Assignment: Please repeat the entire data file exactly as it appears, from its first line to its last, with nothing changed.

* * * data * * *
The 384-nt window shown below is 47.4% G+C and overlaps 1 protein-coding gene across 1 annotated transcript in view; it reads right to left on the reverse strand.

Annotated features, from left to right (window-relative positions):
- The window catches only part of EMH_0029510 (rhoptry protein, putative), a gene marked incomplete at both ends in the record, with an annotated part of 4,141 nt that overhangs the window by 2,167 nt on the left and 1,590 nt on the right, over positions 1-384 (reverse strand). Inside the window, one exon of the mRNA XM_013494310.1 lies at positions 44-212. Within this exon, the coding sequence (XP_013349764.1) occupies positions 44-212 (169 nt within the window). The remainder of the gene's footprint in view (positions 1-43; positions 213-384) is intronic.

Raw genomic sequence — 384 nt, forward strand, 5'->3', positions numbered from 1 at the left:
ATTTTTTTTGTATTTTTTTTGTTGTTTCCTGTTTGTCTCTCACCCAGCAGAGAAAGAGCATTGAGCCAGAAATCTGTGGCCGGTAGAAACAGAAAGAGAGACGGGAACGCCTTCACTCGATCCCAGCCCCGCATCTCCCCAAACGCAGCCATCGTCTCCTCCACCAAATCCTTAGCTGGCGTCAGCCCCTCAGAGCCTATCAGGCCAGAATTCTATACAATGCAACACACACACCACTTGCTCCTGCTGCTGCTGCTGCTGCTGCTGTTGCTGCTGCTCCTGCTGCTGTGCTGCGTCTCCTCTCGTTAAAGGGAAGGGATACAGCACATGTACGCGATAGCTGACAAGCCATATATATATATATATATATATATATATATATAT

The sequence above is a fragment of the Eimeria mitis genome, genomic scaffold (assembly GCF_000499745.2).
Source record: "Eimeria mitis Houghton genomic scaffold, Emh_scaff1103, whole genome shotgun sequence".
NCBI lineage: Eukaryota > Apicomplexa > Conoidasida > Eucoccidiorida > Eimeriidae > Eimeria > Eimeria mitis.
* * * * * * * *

The 384-nt window shown below is 47.4% G+C and overlaps 1 protein-coding gene across 1 annotated transcript in view; it reads right to left on the reverse strand.

Annotated features, from left to right (window-relative positions):
- The window catches only part of EMH_0029510 (rhoptry protein, putative), a gene marked incomplete at both ends in the record, with an annotated part of 4,141 nt that overhangs the window by 2,167 nt on the left and 1,590 nt on the right, over positions 1-384 (reverse strand). Inside the window, one exon of the mRNA XM_013494310.1 lies at positions 44-212. Within this exon, the coding sequence (XP_013349764.1) occupies positions 44-212 (169 nt within the window). The remainder of the gene's footprint in view (positions 1-43; positions 213-384) is intronic.

Raw genomic sequence — 384 nt, forward strand, 5'->3', positions numbered from 1 at the left:
ATTTTTTTTGTATTTTTTTTGTTGTTTCCTGTTTGTCTCTCACCCAGCAGAGAAAGAGCATTGAGCCAGAAATCTGTGGCCGGTAGAAACAGAAAGAGAGACGGGAACGCCTTCACTCGATCCCAGCCCCGCATCTCCCCAAACGCAGCCATCGTCTCCTCCACCAAATCCTTAGCTGGCGTCAGCCCCTCAGAGCCTATCAGGCCAGAATTCTATACAATGCAACACACACACCACTTGCTCCTGCTGCTGCTGCTGCTGCTGCTGTTGCTGCTGCTCCTGCTGCTGTGCTGCGTCTCCTCTCGTTAAAGGGAAGGGATACAGCACATGTACGCGATAGCTGACAAGCCATATATATATATATATATATATATATATATATAT

The sequence above is a fragment of the Eimeria mitis genome, genomic scaffold (assembly GCF_000499745.2).
Source record: "Eimeria mitis Houghton genomic scaffold, Emh_scaff1103, whole genome shotgun sequence".
NCBI lineage: Eukaryota > Apicomplexa > Conoidasida > Eucoccidiorida > Eimeriidae > Eimeria > Eimeria mitis.